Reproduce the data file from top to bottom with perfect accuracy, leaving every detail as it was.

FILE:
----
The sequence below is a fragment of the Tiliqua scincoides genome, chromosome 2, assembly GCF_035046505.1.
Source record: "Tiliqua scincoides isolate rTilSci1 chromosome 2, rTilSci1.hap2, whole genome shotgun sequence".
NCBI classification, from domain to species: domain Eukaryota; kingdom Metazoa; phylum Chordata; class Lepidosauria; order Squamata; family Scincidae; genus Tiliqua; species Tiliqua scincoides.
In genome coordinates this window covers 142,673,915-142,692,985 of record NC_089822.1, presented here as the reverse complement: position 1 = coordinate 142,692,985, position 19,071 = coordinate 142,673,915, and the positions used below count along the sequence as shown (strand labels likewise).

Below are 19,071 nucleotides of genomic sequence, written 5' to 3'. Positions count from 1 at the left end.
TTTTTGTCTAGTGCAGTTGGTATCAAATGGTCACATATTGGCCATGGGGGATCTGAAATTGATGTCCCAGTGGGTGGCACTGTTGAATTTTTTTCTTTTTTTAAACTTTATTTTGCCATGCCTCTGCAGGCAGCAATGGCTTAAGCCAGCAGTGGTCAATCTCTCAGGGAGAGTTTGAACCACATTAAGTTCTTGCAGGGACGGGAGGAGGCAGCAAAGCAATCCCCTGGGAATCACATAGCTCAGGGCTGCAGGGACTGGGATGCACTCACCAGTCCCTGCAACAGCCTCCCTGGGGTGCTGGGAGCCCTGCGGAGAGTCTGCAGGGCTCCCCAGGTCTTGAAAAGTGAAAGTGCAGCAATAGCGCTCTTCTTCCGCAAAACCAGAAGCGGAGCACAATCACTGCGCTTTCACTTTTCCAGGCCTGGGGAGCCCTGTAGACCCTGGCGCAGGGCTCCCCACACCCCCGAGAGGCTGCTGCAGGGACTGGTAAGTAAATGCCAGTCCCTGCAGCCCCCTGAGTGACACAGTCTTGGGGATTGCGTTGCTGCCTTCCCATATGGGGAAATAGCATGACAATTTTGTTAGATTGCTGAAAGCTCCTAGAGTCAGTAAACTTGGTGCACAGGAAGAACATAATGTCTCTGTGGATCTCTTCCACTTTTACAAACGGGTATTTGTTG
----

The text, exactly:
The sequence below is a fragment of the Tiliqua scincoides genome, chromosome 2, assembly GCF_035046505.1.
Source record: "Tiliqua scincoides isolate rTilSci1 chromosome 2, rTilSci1.hap2, whole genome shotgun sequence".
NCBI classification, from domain to species: domain Eukaryota; kingdom Metazoa; phylum Chordata; class Lepidosauria; order Squamata; family Scincidae; genus Tiliqua; species Tiliqua scincoides.
In genome coordinates this window covers 142,673,915-142,692,985 of record NC_089822.1, presented here as the reverse complement: position 1 = coordinate 142,692,985, position 19,071 = coordinate 142,673,915, and the positions used below count along the sequence as shown (strand labels likewise).

Below are 19,071 nucleotides of genomic sequence, written 5' to 3'. Positions count from 1 at the left end.
TTTTTGTCTAGTGCAGTTGGTATCAAATGGTCACATATTGGCCATGGGGGATCTGAAATTGATGTCCCAGTGGGTGGCACTGTTGAATTTTTTTCTTTTTTTAAACTTTATTTTGCCATGCCTCTGCAGGCAGCAATGGCTTAAGCCAGCAGTGGTCAATCTCTCAGGGAGAGTTTGAACCACATTAAGTTCTTGCAGGGACGGGAGGAGGCAGCAAAGCAATCCCCTGGGAATCACATAGCTCAGGGCTGCAGGGACTGGGATGCACTCACCAGTCCCTGCAACAGCCTCCCTGGGGTGCTGGGAGCCCTGCGGAGAGTCTGCAGGGCTCCCCAGGTCTTGAAAAGTGAAAGTGCAGCAATAGCGCTCTTCTTCCGCAAAACCAGAAGCGGAGCACAATCACTGCGCTTTCACTTTTCCAGGCCTGGGGAGCCCTGTAGACCCTGGCGCAGGGCTCCCCACACCCCCGAGAGGCTGCTGCAGGGACTGGTAAGTAAATGCCAGTCCCTGCAGCCCCCTGAGTGACACAGTCTTGGGGATTGCGTTGCTGCCTTCCCATATGGGGAAATAGCATGACAATTTTGTTAGATTGCTGAAAGCTCCTAGAGTCAGTAAACTTGGTGCACAGGAAGAACATAATGTCTCTGTGGATCTCTTCCACTTTTACAAACGGGTATTTGTTG